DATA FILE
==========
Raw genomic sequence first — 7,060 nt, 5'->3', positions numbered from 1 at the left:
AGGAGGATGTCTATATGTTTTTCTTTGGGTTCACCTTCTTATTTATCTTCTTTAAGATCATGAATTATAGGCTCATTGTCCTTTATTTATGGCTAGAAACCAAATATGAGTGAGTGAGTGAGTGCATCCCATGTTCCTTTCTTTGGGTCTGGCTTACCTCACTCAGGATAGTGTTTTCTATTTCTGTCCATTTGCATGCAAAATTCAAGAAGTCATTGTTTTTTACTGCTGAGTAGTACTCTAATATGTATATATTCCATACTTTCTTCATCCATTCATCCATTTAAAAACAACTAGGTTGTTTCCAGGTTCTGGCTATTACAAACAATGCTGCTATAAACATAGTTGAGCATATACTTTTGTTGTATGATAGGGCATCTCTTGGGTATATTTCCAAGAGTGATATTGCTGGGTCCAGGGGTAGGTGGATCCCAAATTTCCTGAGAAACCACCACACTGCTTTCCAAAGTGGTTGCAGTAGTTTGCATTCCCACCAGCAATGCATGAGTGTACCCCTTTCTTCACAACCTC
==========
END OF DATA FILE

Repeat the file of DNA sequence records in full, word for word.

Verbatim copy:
Raw genomic sequence first — 7,060 nt, 5'->3', positions numbered from 1 at the left:
AGGAGGATGTCTATATGTTTTTCTTTGGGTTCACCTTCTTATTTATCTTCTTTAAGATCATGAATTATAGGCTCATTGTCCTTTATTTATGGCTAGAAACCAAATATGAGTGAGTGAGTGAGTGCATCCCATGTTCCTTTCTTTGGGTCTGGCTTACCTCACTCAGGATAGTGTTTTCTATTTCTGTCCATTTGCATGCAAAATTCAAGAAGTCATTGTTTTTTACTGCTGAGTAGTACTCTAATATGTATATATTCCATACTTTCTTCATCCATTCATCCATTTAAAAACAACTAGGTTGTTTCCAGGTTCTGGCTATTACAAACAATGCTGCTATAAACATAGTTGAGCATATACTTTTGTTGTATGATAGGGCATCTCTTGGGTATATTTCCAAGAGTGATATTGCTGGGTCCAGGGGTAGGTGGATCCCAAATTTCCTGAGAAACCACCACACTGCTTTCCAAAGTGGTTGCAGTAGTTTGCATTCCCACCAGCAATGCATGAGTGTACCCCTTTCTTCACAACCTC